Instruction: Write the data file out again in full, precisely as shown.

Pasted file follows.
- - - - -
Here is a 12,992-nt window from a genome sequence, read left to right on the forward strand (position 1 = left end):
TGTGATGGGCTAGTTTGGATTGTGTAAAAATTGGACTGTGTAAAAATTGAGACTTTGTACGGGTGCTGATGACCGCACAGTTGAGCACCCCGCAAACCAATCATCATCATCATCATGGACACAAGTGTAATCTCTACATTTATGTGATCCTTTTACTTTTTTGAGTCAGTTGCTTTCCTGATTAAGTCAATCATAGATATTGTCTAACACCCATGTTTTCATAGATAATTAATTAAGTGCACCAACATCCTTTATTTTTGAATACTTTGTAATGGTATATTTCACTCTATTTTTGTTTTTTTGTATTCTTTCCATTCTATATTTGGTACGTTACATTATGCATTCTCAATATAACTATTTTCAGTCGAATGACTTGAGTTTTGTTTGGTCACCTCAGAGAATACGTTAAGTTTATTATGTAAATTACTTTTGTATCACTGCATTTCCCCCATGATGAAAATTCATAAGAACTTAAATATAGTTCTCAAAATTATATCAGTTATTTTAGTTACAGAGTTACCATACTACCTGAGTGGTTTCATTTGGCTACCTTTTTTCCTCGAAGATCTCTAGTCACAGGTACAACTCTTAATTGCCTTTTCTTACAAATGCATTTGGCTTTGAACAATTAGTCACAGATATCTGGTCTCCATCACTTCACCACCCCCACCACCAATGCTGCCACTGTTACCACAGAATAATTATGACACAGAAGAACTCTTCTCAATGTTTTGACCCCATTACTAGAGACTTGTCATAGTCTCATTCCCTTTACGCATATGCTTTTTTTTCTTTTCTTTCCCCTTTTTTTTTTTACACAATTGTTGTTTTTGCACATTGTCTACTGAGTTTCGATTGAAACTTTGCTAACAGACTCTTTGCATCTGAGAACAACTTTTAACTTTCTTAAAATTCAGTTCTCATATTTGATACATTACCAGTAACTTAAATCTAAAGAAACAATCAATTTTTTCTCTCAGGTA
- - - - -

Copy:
Here is a 12,992-nt window from a genome sequence, read left to right on the forward strand (position 1 = left end):
TGTGATGGGCTAGTTTGGATTGTGTAAAAATTGGACTGTGTAAAAATTGAGACTTTGTACGGGTGCTGATGACCGCACAGTTGAGCACCCCGCAAACCAATCATCATCATCATCATGGACACAAGTGTAATCTCTACATTTATGTGATCCTTTTACTTTTTTGAGTCAGTTGCTTTCCTGATTAAGTCAATCATAGATATTGTCTAACACCCATGTTTTCATAGATAATTAATTAAGTGCACCAACATCCTTTATTTTTGAATACTTTGTAATGGTATATTTCACTCTATTTTTGTTTTTTTGTATTCTTTCCATTCTATATTTGGTACGTTACATTATGCATTCTCAATATAACTATTTTCAGTCGAATGACTTGAGTTTTGTTTGGTCACCTCAGAGAATACGTTAAGTTTATTATGTAAATTACTTTTGTATCACTGCATTTCCCCCATGATGAAAATTCATAAGAACTTAAATATAGTTCTCAAAATTATATCAGTTATTTTAGTTACAGAGTTACCATACTACCTGAGTGGTTTCATTTGGCTACCTTTTTTCCTCGAAGATCTCTAGTCACAGGTACAACTCTTAATTGCCTTTTCTTACAAATGCATTTGGCTTTGAACAATTAGTCACAGATATCTGGTCTCCATCACTTCACCACCCCCACCACCAATGCTGCCACTGTTACCACAGAATAATTATGACACAGAAGAACTCTTCTCAATGTTTTGACCCCATTACTAGAGACTTGTCATAGTCTCATTCCCTTTACGCATATGCTTTTTTTTCTTTTCTTTCCCCTTTTTTTTTTTACACAATTGTTGTTTTTGCACATTGTCTACTGAGTTTCGATTGAAACTTTGCTAACAGACTCTTTGCATCTGAGAACAACTTTTAACTTTCTTAAAATTCAGTTCTCATATTTGATACATTACCAGTAACTTAAATCTAAAGAAACAATCAATTTTTTCTCTCAGGTA